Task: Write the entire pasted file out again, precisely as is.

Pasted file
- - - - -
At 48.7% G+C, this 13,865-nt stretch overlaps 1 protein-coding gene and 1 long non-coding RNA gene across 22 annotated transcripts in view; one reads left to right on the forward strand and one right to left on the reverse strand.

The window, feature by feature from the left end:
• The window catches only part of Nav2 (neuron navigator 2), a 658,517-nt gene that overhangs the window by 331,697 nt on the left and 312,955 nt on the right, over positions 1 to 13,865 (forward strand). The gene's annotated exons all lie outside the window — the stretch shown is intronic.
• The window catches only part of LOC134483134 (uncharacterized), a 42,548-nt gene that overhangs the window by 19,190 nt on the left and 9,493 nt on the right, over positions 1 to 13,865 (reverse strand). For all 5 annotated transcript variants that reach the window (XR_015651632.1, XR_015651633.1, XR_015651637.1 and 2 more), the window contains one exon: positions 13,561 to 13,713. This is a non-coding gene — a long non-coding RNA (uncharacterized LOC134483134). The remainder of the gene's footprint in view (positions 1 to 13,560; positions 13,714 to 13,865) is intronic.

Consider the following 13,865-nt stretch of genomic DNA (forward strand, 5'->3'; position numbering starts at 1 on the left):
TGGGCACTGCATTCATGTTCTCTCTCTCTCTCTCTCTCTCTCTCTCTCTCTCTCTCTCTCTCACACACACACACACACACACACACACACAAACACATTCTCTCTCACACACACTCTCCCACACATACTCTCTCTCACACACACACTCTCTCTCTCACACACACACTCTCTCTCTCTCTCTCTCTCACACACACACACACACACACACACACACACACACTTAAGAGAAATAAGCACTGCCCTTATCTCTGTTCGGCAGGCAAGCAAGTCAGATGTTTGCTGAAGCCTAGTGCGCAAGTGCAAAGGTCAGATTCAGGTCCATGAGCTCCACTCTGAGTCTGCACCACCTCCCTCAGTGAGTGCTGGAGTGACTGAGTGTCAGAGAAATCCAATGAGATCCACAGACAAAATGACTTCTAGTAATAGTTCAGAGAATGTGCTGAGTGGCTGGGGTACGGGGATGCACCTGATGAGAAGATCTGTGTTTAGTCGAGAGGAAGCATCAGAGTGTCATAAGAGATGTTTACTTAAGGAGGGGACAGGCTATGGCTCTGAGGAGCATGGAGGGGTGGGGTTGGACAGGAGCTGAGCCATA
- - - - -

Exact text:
At 48.7% G+C, this 13,865-nt stretch overlaps 1 protein-coding gene and 1 long non-coding RNA gene across 22 annotated transcripts in view; one reads left to right on the forward strand and one right to left on the reverse strand.

The window, feature by feature from the left end:
• The window catches only part of Nav2 (neuron navigator 2), a 658,517-nt gene that overhangs the window by 331,697 nt on the left and 312,955 nt on the right, over positions 1 to 13,865 (forward strand). The gene's annotated exons all lie outside the window — the stretch shown is intronic.
• The window catches only part of LOC134483134 (uncharacterized), a 42,548-nt gene that overhangs the window by 19,190 nt on the left and 9,493 nt on the right, over positions 1 to 13,865 (reverse strand). For all 5 annotated transcript variants that reach the window (XR_015651632.1, XR_015651633.1, XR_015651637.1 and 2 more), the window contains one exon: positions 13,561 to 13,713. This is a non-coding gene — a long non-coding RNA (uncharacterized LOC134483134). The remainder of the gene's footprint in view (positions 1 to 13,560; positions 13,714 to 13,865) is intronic.

Consider the following 13,865-nt stretch of genomic DNA (forward strand, 5'->3'; position numbering starts at 1 on the left):
TGGGCACTGCATTCATGTTCTCTCTCTCTCTCTCTCTCTCTCTCTCTCTCTCTCTCTCTCTCACACACACACACACACACACACACACACAAACACATTCTCTCTCACACACACTCTCCCACACATACTCTCTCTCACACACACACTCTCTCTCTCACACACACACTCTCTCTCTCTCTCTCTCTCACACACACACACACACACACACACACACACACACTTAAGAGAAATAAGCACTGCCCTTATCTCTGTTCGGCAGGCAAGCAAGTCAGATGTTTGCTGAAGCCTAGTGCGCAAGTGCAAAGGTCAGATTCAGGTCCATGAGCTCCACTCTGAGTCTGCACCACCTCCCTCAGTGAGTGCTGGAGTGACTGAGTGTCAGAGAAATCCAATGAGATCCACAGACAAAATGACTTCTAGTAATAGTTCAGAGAATGTGCTGAGTGGCTGGGGTACGGGGATGCACCTGATGAGAAGATCTGTGTTTAGTCGAGAGGAAGCATCAGAGTGTCATAAGAGATGTTTACTTAAGGAGGGGACAGGCTATGGCTCTGAGGAGCATGGAGGGGTGGGGTTGGACAGGAGCTGAGCCATA